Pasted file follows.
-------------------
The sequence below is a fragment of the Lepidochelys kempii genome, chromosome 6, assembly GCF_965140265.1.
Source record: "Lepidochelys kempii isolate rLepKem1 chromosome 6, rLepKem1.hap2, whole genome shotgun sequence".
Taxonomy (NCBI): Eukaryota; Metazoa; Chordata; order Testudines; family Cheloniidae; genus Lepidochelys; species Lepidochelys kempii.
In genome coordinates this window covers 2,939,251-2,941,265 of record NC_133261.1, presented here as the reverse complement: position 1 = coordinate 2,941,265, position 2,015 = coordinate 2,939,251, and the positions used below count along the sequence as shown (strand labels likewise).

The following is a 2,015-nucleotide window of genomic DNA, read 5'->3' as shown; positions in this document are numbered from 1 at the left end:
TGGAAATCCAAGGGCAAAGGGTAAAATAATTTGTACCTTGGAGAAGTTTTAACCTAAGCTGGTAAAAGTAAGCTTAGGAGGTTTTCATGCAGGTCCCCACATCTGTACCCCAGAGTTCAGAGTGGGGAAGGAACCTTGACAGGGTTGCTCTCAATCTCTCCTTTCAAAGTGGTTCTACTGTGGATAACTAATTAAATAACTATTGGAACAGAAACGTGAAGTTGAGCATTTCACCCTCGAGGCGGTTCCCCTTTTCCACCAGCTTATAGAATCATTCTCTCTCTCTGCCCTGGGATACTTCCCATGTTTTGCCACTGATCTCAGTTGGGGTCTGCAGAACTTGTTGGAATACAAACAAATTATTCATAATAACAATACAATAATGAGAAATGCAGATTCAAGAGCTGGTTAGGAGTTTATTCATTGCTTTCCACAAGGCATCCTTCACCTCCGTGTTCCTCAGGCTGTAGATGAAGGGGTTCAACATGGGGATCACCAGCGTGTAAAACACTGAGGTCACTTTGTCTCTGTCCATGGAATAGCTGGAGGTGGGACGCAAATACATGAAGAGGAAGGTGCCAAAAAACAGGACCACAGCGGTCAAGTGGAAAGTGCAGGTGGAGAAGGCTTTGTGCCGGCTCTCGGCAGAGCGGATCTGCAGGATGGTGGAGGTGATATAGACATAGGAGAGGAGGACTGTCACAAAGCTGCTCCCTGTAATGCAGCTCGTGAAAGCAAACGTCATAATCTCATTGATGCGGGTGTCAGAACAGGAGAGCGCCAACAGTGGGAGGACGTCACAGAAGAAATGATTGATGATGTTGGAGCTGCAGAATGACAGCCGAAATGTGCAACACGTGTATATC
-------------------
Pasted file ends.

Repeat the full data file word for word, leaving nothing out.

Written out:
The sequence below is a fragment of the Lepidochelys kempii genome, chromosome 6, assembly GCF_965140265.1.
Source record: "Lepidochelys kempii isolate rLepKem1 chromosome 6, rLepKem1.hap2, whole genome shotgun sequence".
Taxonomy (NCBI): Eukaryota; Metazoa; Chordata; order Testudines; family Cheloniidae; genus Lepidochelys; species Lepidochelys kempii.
In genome coordinates this window covers 2,939,251-2,941,265 of record NC_133261.1, presented here as the reverse complement: position 1 = coordinate 2,941,265, position 2,015 = coordinate 2,939,251, and the positions used below count along the sequence as shown (strand labels likewise).

The following is a 2,015-nucleotide window of genomic DNA, read 5'->3' as shown; positions in this document are numbered from 1 at the left end:
TGGAAATCCAAGGGCAAAGGGTAAAATAATTTGTACCTTGGAGAAGTTTTAACCTAAGCTGGTAAAAGTAAGCTTAGGAGGTTTTCATGCAGGTCCCCACATCTGTACCCCAGAGTTCAGAGTGGGGAAGGAACCTTGACAGGGTTGCTCTCAATCTCTCCTTTCAAAGTGGTTCTACTGTGGATAACTAATTAAATAACTATTGGAACAGAAACGTGAAGTTGAGCATTTCACCCTCGAGGCGGTTCCCCTTTTCCACCAGCTTATAGAATCATTCTCTCTCTCTGCCCTGGGATACTTCCCATGTTTTGCCACTGATCTCAGTTGGGGTCTGCAGAACTTGTTGGAATACAAACAAATTATTCATAATAACAATACAATAATGAGAAATGCAGATTCAAGAGCTGGTTAGGAGTTTATTCATTGCTTTCCACAAGGCATCCTTCACCTCCGTGTTCCTCAGGCTGTAGATGAAGGGGTTCAACATGGGGATCACCAGCGTGTAAAACACTGAGGTCACTTTGTCTCTGTCCATGGAATAGCTGGAGGTGGGACGCAAATACATGAAGAGGAAGGTGCCAAAAAACAGGACCACAGCGGTCAAGTGGAAAGTGCAGGTGGAGAAGGCTTTGTGCCGGCTCTCGGCAGAGCGGATCTGCAGGATGGTGGAGGTGATATAGACATAGGAGAGGAGGACTGTCACAAAGCTGCTCCCTGTAATGCAGCTCGTGAAAGCAAACGTCATAATCTCATTGATGCGGGTGTCAGAACAGGAGAGCGCCAACAGTGGGAGGACGTCACAGAAGAAATGATTGATGATGTTGGAGCTGCAGAATGACAGCCGAAATGTGCAACACGTGTATATC